It's time to share this simple recipe. You'll be amazed how much it tastes like ketchup! I always think it is best to make together, as it takes some effort, though is worth it in the end. Here I share the basic recipe for turning haw berries into ketchup with no tomatoes in sight, then as you scroll down I share a little more about the details of making this great relish and dip.
Hawthorn (Crataegus monogyana) is a common tree found in hedgerows and woodland, and it fruits best in full sun. There is lots I can tell you about Hawthorn, though here I am focusing on a single recipe. If you want more, here's my recipe for Hawthorn Berry Fruit Leather or join me on an autumnal wild food foraging course.
Hawthorn Berry Ketchup Recipe
(Makes approx. 280ml)
250g haw berries
150ml cider vinegar
85g soft brown sugar
couple of pinches of sea salt
Freshly ground black pepper
Strip the berries from their stalks and wash them. Put into a pan with the vinegar and water, cook over a gentle heat for 30 minutes. Press the pulp through a sieve and return both the pulp and the liquid to the pan with sugar and seasonings. Boil for 10 minutes. Bottle and seal. Great with bangers and mash, dip chips into it, have with meats, bread sticks or invent new ways to enjoy it.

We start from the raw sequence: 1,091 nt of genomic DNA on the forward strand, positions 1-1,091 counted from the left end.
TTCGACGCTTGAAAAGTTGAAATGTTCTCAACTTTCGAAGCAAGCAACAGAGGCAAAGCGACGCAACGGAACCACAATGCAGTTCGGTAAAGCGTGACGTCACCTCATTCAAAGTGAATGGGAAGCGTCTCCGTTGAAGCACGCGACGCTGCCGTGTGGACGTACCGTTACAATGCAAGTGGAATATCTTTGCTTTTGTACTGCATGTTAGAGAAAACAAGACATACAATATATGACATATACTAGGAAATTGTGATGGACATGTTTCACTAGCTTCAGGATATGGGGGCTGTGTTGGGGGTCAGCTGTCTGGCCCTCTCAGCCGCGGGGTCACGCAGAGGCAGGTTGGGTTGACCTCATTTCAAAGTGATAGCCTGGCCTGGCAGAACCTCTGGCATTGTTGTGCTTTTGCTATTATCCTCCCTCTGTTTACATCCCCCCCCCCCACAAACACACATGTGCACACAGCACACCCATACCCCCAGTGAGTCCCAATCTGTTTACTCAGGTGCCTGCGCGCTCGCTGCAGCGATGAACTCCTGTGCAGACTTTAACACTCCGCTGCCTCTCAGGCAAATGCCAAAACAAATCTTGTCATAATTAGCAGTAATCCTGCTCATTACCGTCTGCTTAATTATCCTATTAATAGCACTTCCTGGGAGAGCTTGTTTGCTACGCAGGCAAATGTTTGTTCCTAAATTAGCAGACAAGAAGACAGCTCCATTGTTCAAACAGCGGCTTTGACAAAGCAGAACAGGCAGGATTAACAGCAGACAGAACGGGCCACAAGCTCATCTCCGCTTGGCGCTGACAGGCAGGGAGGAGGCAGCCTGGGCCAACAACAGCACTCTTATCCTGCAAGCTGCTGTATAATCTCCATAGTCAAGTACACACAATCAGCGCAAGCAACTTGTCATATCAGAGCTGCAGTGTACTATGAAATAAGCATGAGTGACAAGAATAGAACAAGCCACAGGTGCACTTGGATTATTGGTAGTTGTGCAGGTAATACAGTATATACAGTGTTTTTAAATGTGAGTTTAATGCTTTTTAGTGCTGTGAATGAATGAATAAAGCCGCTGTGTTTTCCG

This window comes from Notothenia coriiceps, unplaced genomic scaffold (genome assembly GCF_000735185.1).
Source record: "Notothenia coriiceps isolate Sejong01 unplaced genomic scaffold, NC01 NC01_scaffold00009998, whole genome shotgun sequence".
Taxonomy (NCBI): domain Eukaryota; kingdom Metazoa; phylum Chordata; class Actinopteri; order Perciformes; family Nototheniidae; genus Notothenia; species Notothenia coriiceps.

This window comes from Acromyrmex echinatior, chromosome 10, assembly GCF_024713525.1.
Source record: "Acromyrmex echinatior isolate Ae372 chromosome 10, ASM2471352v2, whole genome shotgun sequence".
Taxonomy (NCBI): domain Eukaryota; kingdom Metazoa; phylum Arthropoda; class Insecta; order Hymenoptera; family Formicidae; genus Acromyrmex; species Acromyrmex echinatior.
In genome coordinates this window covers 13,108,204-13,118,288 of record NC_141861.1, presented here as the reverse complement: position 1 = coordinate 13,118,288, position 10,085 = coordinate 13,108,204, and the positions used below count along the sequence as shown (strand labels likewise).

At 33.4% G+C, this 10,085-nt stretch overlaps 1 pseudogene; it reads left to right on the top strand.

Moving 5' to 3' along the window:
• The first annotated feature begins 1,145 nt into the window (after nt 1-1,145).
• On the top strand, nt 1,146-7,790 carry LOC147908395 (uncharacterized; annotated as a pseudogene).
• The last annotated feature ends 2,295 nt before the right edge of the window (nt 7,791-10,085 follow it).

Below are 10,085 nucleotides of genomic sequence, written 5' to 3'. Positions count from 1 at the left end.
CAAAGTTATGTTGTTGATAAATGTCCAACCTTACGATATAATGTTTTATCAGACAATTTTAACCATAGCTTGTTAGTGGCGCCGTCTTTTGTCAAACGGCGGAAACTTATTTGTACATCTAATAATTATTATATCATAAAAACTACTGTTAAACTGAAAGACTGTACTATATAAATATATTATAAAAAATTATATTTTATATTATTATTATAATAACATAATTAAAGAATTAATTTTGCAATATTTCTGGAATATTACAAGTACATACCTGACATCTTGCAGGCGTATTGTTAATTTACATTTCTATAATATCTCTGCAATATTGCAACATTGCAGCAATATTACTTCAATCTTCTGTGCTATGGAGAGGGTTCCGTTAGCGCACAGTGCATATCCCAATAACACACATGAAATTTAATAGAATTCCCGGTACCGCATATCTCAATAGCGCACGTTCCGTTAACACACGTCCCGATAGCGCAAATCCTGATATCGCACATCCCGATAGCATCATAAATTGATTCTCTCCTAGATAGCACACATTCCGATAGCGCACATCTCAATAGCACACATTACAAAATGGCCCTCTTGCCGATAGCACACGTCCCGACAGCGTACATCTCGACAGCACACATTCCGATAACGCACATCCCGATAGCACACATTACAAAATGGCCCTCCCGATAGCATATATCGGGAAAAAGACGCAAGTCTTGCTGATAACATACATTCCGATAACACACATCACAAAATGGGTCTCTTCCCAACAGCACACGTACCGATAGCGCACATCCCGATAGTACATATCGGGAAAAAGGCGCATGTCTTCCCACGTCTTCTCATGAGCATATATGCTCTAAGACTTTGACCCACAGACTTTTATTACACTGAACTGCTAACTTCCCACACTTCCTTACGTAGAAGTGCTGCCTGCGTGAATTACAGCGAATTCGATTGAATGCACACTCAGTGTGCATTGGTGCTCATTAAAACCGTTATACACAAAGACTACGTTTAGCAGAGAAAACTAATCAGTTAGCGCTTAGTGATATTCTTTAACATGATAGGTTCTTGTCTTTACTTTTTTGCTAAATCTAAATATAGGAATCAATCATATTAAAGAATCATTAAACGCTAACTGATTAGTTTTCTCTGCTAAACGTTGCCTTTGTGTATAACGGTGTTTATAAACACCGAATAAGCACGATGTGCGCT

A little more about the process...
When I first made this ketchup it was a communal affair; we were three people de-stalking the berries and plopping them in the pan before we weighed and simmered them. That takes a little time in itself. Next comes the mashing - we took it in turns to energetically mash the fruits through a sieve, knowing that the more we mashed, the thicker the ketchup would be. Thick ketchup was good, we agreed, so 20 minutes rather than 10 minutes, or even 30 minutes felt worth it.
Every time we needed to take a break from mashing, we'd scrape the oozing haw fruit pulp through the sieve and into the bowl, along with the juices.
Here's the resulting, thick juice and pulp before adding sugar (you'll now realise how much sugar is in ketchup!), and salt and pepper and simmering for a final 10 minutes before bottling or storing in a jar. Look at that wonderful colour. This really is a great dip, full of goodness and wild vitality and keeps well for months in the fridge.